At this point there is no evading the vexed question of face covering. The first difficulty is in terminology. Today the term veil is used in an indistinct manner, which may include covering the face. Unfortunately for a long while translators have rendered as veil a variety of words in Arabic and other languages which do not necessarily imply a face covering, and may not even refer to a head covering.20 In particular, the references in the Quran only refer to covering the chest as an injunction to modesty, not the face. In a recent work Leila Ahmed argues that faceveiling only became entrenched as an Islamic norm as women emulated the wives of Mohammed, who had adopted the Jewish custom of veiling in order to quell disruptions in the Prophets household caused by importunate petitioners accosting them in the street.21 Fortunately, for once class considerations simplify the issue a little. There is no question that veiling has always been very rare amongst the rural peasantrythe majority of the population. At the other end of the social scale, it is equally certain that women of the high aristocracy would hardly ever have been seen in public unveiled, for their lives were the most circumscribed of all. Hence the question is really for the urban middle class, the very sort of people represented by the Geniza records. Yet the evidence remains tenuous. Of relevant pictorial sources, the sampling accompanying this article is representative slightly more than half the women shown have their faces covered. In noting that, we must recognise that the manuscripts shown a conventionally acceptable image of society, not necessarily an entirely accurate one.22 That the authorities acted to constrain the social (or should that be sociable?) appearances of women,23 and that moralistic writers criticised their conduct from time to time,24 confirms that unveiled women were at least as common on the streets as the manuscript pictures indicate. Circumstantial as such evidence is, it suggests to me that even for the urban middle class, let alone for the society as a whole, veiling was not a majority practice. In so far as it was employed by women o status, it is worth noting that it could have been embraced by them willingly for its cosmetic benefits in protecting the complexion from harsh elements, as forced upon them for moral and religious reasons.25
Having fittingly bedecked her head, a women would put on some sort of mantle before emerging into the street. Again, names are more common than details: barakan; izar (probably a generic term); milhafa; mulaa and safsari.
For some it is a little clearer. The garment of greatest antiquity was the burd (pl. abrad). This was originally a piece of striped, woollen cloth which doubled as a blanket. In the time of the Prophet this was considered an entirely respectable garment, but by our period it was considered quite rustic. By that time the term had been transferred to certain silk cloaks by analogy with the stripes worked into them.26 The common successor to the burd was probably the 'ardi (pl. aradi). These were made of fine linen or silk and could be adorned with contrasting edges, decorated bands, tassels, streaks (perhaps this means ikat) or embroidery. They might also be lined and padded, suggesting the dual use as bed covers, which was the norm for items of this type.27 The burd of recent times is 1.5 metres by 2 metres, which would be appropriate to the mantles shown in illustrations 5, 6 and 8. Striped and ikat silks of very similar proportions are still being woven in Damascus today. A fuller type of mantle is the rida (pl. ardiyya). The recent Bedouin rida is about 1.5m by 4.5m, but this version serves as the sole garment and must be long enough to be tied around the wearers waist.28 The medieval rida of our social group was just the top layer and removed indoors and so was not so firmly attached not so long. The Geniza records state that ardiyya were supplied with pins,29 and this was probably the norm, as it is still at the shoulders for the Bedu rida. Illustration 7 shows a likely method for fastening the medieval rida.30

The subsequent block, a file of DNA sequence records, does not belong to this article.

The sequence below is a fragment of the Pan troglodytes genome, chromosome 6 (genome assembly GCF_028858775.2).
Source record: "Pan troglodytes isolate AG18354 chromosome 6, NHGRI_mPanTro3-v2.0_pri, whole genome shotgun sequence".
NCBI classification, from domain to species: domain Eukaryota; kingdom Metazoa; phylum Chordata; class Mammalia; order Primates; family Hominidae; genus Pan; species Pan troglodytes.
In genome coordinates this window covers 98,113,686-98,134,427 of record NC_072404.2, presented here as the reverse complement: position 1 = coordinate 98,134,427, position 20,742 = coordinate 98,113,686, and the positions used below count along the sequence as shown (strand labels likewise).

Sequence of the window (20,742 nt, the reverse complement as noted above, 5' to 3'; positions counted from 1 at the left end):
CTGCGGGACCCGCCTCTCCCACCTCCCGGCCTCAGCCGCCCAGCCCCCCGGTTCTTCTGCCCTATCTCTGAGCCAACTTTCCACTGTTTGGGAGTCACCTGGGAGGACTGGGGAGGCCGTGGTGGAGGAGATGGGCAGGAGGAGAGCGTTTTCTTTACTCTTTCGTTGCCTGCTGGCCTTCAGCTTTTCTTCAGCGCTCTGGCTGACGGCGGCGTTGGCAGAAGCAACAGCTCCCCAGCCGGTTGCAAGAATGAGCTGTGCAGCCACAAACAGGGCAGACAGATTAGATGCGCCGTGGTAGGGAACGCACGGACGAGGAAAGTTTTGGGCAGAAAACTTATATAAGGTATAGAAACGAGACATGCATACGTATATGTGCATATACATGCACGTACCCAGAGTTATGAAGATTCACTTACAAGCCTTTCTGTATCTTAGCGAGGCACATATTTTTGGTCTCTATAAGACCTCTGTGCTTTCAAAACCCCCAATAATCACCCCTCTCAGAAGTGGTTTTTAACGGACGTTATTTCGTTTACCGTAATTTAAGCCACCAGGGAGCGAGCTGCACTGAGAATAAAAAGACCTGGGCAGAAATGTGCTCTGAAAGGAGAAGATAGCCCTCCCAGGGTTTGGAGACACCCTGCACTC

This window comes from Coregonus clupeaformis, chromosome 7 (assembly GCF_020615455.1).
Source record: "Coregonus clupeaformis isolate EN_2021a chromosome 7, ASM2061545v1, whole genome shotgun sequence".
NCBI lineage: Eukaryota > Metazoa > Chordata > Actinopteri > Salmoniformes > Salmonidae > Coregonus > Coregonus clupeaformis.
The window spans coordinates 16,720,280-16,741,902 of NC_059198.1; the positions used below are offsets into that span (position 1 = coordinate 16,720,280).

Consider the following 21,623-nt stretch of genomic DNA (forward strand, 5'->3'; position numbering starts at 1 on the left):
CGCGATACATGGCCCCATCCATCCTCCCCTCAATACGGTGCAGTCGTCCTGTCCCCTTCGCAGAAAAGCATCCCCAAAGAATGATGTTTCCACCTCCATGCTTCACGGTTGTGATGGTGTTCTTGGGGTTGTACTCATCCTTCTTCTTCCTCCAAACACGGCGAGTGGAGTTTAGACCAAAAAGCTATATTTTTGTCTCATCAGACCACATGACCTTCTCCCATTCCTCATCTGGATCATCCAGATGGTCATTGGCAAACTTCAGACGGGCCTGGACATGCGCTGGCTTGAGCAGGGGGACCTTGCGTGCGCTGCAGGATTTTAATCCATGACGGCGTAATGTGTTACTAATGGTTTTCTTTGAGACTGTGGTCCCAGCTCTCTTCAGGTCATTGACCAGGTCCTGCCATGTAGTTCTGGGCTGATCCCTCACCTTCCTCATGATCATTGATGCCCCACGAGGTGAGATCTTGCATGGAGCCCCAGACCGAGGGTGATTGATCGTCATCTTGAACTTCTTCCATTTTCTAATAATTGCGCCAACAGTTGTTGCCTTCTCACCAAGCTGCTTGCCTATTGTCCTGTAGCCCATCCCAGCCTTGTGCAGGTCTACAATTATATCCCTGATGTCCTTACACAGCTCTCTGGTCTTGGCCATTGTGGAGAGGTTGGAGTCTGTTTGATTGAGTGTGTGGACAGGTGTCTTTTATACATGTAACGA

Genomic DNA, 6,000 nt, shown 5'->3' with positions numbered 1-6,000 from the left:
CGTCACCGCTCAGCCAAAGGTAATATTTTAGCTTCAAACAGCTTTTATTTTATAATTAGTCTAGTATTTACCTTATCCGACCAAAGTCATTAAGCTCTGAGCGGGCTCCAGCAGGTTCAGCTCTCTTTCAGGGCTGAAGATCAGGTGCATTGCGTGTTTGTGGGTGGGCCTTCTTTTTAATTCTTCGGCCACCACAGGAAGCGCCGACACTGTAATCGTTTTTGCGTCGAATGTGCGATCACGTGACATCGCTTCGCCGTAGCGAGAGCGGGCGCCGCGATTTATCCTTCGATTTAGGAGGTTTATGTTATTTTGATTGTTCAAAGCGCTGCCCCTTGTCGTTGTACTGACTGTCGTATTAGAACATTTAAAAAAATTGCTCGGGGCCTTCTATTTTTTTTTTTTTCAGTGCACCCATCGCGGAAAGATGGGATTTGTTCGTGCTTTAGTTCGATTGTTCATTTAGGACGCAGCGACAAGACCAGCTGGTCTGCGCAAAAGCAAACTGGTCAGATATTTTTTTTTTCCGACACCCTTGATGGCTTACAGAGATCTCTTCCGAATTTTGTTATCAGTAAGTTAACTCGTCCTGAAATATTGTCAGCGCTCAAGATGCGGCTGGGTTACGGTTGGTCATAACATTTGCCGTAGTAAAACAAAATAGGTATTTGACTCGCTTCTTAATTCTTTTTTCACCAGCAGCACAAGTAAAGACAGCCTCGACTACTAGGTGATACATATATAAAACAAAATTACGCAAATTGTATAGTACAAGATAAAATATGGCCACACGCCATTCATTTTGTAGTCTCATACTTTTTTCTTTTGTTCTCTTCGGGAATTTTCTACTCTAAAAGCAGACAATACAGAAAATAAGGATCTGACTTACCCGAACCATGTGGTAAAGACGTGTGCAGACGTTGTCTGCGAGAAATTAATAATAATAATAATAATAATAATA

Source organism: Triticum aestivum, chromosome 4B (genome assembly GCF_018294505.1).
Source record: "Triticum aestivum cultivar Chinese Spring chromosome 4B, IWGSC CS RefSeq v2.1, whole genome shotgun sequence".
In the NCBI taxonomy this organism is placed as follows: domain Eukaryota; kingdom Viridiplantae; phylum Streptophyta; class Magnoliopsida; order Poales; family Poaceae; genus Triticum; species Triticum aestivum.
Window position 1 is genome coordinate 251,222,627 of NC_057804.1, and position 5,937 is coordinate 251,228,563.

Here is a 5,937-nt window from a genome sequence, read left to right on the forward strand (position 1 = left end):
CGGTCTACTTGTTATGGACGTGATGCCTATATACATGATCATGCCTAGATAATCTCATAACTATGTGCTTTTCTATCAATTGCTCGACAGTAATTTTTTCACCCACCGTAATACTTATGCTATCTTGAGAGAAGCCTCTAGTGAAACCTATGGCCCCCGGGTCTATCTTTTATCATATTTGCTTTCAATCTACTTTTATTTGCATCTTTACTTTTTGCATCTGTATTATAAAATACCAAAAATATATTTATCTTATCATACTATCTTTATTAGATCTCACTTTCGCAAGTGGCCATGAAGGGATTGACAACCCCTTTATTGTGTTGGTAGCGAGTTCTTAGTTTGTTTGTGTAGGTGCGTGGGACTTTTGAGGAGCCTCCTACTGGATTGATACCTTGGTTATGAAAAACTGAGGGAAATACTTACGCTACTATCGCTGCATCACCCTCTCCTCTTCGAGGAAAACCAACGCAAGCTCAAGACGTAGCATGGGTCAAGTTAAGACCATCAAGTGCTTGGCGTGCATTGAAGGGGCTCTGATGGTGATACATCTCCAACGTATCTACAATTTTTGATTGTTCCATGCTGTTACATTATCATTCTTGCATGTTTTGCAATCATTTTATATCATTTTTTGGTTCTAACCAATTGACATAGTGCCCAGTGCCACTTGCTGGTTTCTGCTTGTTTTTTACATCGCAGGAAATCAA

Ardiyya came in the full range of fibres and qualities, from unbleached linen to fine silk. The prevalent colours were white and blue. The trousseau lists also mention half ardiyya which only covered the upper body, and which might be lined. There are some ready inferences which can be drawn about the two types of mantle just discussed. Since it is held in place by hand the ardi would tend to have been used on shorter trips, in calmer weather and when the woman did not have to do anything with her hands. It would not have been practical in other situations. The rida, in contrast, being more firmly attached with pins, and all enveloping while leaving the hands free, would have been better for harsher weather, longer excursions and those where the woman had to engage in some sort of manual activity.
For most of this article I have concentrated on womens dress because these garment were quite essential to their wardrobes. Yet there were many similar articles in men's dress also. Illustration 6, commonly taken to be a woman on cursory examination, is revealed by the accompanying text of the Maqamat to be, in fact, a man, thus illustrating how convergent the dress of the two genders could be.
The use of substantial caps under the turban (imama) is well attested and there are surviving examples.31 In addition it is very likely that a maraqa would also be worn, as with the women. The use of the hanging end of the turban (rif-raf) drawn across to afford some protection from sun and sand is a somewhat clumsy expedient in my experience. More practical is the use of a khirqa, or more properly kufiyya under the turban falling over the shoulders somewhat. The only pictorial source I know of which clearly shows this is outside the strict parameters of this article, being the eighth century AH (fourteenth century CE) portraits of the Nasrid rulers painted in the Chamber of Justice in the Alhambra at Granada.32 There is much evidence that Andalusian society preserved earlier more easterly customs.
If we were to accept pictorial sources like those of the Maqamat uncritically, we would believe that mens mantles were rare and largely confined to the aged and to religious officials. Yet documentary references strongly contradict this picture. It appears that semicircular cloaks like the Greek khlamys and Persian mandyas were not the norm amongst Arabs and Egyptians, so we are left draping a rectangle of cloth around the body. A practical method is shown in illustration 9,33 and the manuscripts do show the practice was often quite casual. The izar shown in this illustration is 1.21.5 metres by 5 metres, and pictorial sources suggest quite variable proportions and weights for such items.
Another method which went back as far as the ancient Greeks employed a single cord fixed to one corner of the mantle. This was then tied around a knob formed by tucking a pebble into a fold of the cloth. This could be arranged in any way that suited the wearer.
With this sort of information there is no need for anyone aiming to accurately reproduce Egyptian and Arab dress of the fifth to seventh centuries to compromise on modesty or to shiver in cooler weather!
Bernard Lewis (ed), The World of Islam, London, Thames and Hudson, 1976.
R. B. Serjeant, Islamic Textiles: Materials for a History up to the Mongol Conquest, Beirut, Librairie du Liban, 1972.
Desmond Stewart, The Rise of Islam, New York, Time-Life Books, 1967
Yedida Kalfon Stillman, libas, Encyclopedia of Islam, Leiden, E. J. Brill, 1986.
© Timothy George Dawson 2019